FACT: Oral Cancer kills almost 1800 people a year in the UK.
That’s a figure several times higher than the number of deaths caused by cervical cancer and testicular cancer together.
The 5-year survival rate for mouth cancer is currently around 50%. This has not changed significantly over the last 20 years or so although the number of mouth cancer cases has increased by a massive 45% between 1997 and 2008.
The good news is that if it is caught early the 5 year survival rate goes up to 90%. The key is effective screening.
Traditionally, mouth cancer has been thought of as a disease that affects older men who smoke and drink alcohol to excess, often, but not always, with a poor diet. Chewing paan, areca nut and guthka is known to cause mouth cancer also.
However, the picture is changing. The ratio of men to women who were diagnosed was 5:1. It is now 2:1. And alarmingly, younger and younger patients are now being affected.
Most of the younger people are non-smokers
Whilst the tobacco and alcohol route is well established there is a newer cause: a particular strain of a virus – the Human Papilloma Virus (HPV) version 16. This virus is responsible for most cervical cancers.
It is now thought that the HPV is responsible for the fastest growing group of oral cancers. This virus is sexually transmitted. Hence anyone sexually active, and engaging in oral sex may be vulnerable to the virus. This would explain the increase in younger people who otherwise may not have any risk factors.
The Oral Cancer Foundation believes that the HPV may well be replacing tobacco as the main cause of this disease in the Western world.
The vast majority of infections with HPV will be harmless. In some individuals they can however lead to disease. The mouth cancers caused by the virus tend to affect the back of the mouth which might be missed by the individual, sometimes starting as a tiny red or white spot. Remember early detection is the key.
The two most common symptoms of mouth cancer are an ulcer in the mouth that will not heal, and discomfort or pain that won’t go away.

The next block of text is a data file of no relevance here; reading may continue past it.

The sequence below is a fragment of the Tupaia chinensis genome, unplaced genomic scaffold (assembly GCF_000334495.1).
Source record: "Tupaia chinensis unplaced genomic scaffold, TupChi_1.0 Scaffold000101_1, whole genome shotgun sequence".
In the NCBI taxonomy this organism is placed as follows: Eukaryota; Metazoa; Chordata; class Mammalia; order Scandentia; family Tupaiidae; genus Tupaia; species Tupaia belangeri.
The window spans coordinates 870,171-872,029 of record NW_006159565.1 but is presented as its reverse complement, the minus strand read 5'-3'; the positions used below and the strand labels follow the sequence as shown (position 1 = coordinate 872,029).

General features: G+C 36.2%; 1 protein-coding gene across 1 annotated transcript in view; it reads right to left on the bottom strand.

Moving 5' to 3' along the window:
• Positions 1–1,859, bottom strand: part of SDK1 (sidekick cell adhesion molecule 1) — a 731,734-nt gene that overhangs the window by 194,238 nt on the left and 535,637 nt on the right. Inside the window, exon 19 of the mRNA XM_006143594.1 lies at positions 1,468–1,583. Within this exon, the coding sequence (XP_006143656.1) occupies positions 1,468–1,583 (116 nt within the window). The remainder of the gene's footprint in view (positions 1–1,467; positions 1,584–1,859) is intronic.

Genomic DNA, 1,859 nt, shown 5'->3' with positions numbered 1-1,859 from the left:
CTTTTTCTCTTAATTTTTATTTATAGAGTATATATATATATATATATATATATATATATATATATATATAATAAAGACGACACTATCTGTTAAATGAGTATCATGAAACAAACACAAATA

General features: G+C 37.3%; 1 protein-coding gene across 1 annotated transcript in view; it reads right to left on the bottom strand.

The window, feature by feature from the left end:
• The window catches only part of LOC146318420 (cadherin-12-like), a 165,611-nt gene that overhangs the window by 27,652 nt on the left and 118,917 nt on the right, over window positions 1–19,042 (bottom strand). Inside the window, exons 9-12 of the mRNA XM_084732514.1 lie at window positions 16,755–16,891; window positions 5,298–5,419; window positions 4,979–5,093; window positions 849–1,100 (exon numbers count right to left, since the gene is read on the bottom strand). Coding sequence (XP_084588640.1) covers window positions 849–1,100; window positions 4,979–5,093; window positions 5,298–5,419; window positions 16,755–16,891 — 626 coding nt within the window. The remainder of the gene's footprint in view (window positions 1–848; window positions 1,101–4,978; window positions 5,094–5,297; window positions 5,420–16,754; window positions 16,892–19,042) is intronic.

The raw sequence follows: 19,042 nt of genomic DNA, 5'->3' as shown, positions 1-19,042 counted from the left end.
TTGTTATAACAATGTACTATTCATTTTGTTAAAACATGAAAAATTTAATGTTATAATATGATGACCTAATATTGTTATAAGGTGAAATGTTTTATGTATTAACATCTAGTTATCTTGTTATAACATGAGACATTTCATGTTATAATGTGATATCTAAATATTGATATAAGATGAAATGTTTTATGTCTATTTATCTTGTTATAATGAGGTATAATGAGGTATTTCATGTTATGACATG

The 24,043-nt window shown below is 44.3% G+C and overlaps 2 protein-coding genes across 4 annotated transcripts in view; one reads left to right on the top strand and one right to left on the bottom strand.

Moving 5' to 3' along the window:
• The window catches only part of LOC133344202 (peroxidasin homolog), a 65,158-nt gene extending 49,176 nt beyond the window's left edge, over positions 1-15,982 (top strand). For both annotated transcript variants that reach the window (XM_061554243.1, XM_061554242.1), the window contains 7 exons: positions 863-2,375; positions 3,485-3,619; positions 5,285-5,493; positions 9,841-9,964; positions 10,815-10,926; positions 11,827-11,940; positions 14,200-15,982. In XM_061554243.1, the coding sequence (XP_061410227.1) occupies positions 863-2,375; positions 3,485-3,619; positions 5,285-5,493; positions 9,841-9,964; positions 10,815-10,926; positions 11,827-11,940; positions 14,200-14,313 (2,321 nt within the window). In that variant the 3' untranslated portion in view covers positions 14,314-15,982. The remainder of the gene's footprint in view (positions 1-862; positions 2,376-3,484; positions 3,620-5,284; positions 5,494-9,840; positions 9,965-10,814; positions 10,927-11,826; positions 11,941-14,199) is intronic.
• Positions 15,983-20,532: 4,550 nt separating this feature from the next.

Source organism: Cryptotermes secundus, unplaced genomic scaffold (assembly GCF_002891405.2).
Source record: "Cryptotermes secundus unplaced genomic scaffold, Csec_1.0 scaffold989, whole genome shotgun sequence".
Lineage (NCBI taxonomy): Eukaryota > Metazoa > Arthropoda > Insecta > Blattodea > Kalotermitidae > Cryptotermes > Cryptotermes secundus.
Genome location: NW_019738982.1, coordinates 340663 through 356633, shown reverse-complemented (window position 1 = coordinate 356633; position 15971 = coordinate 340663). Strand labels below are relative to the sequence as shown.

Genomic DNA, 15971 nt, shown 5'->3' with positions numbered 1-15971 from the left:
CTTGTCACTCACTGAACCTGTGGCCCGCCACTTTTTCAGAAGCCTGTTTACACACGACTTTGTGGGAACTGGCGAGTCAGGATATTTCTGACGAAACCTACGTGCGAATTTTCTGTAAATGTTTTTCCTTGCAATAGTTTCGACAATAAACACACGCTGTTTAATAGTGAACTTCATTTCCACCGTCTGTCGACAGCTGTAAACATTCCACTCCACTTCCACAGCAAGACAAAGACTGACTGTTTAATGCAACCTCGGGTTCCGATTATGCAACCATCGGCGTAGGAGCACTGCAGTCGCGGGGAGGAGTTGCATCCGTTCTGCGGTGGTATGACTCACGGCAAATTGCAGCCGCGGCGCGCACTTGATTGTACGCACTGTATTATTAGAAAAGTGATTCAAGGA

Other symptoms include: a white or red patch in the mouth or throat that will not go away; a lump or thickening on the lip or in the mouth or throat; difficulty or pain with chewing or swallowing; a feeling that something is caught in the throat; unusual bleeding or numbness in the mouth, or loose teeth.
This is not intended to make people think that every time they have any of these common symptoms it is cancer. But it is better to be safe than sorry – go to your dentist or GP and get it checked!
“There are medical conditions that cause abnormal areas in the mouth or throat which are harmless to begin with but, if left untreated, can turn into cancer,” warned Dr Alam-Orths, of True Dentistry.
These include leukoplakia which causes white patches in the mouth, and erythroplakia which is a slightly raised red area in the mouth that bleeds easily.
“All forms of oral cancer can be painless at first” she added, “and the symptoms are easily missed in the early stages. But these can be picked up by your dentist or doctor.
“Regular dental check-ups, even if you have false teeth, are very important and screening is highly effective.”
Ideally everybody should receive oral cancer screening at their dental check-ups. Additionally if you have any of the following symptoms, go to your dentist or GP as soon as possible:
- an ulcer in the mouth or on the lip that won't heal (if it persists for longer than 2 weeks, see your GP or dentist).
- constant pain or soreness
- red or white patches in the mouth
- a lump on the lip, tongue or in the neck
- unexplained bleeding in the mouth
- numbness in the mouth
- unexplained loose tooth or teeth
These symptoms aren't always caused by mouth cancer but if you have them, visit your GP or dentist and have them checked.
1. Regular dental check-ups with screening for oral cancer
2. If you notice any suspicious symptoms get them checked out
3. Stop smoking
4. Drink alcohol only in moderation
5. Eat plenty of varied vegetables. A lack of these has been implicated in mouth cancer as in other cancers.
For more information about Oral Cancer Month, or anything else regarding your oral health, give True Dentistry a call. They're experts in everything dental, and really are at the top of their field.
Member since: 9th July 2012
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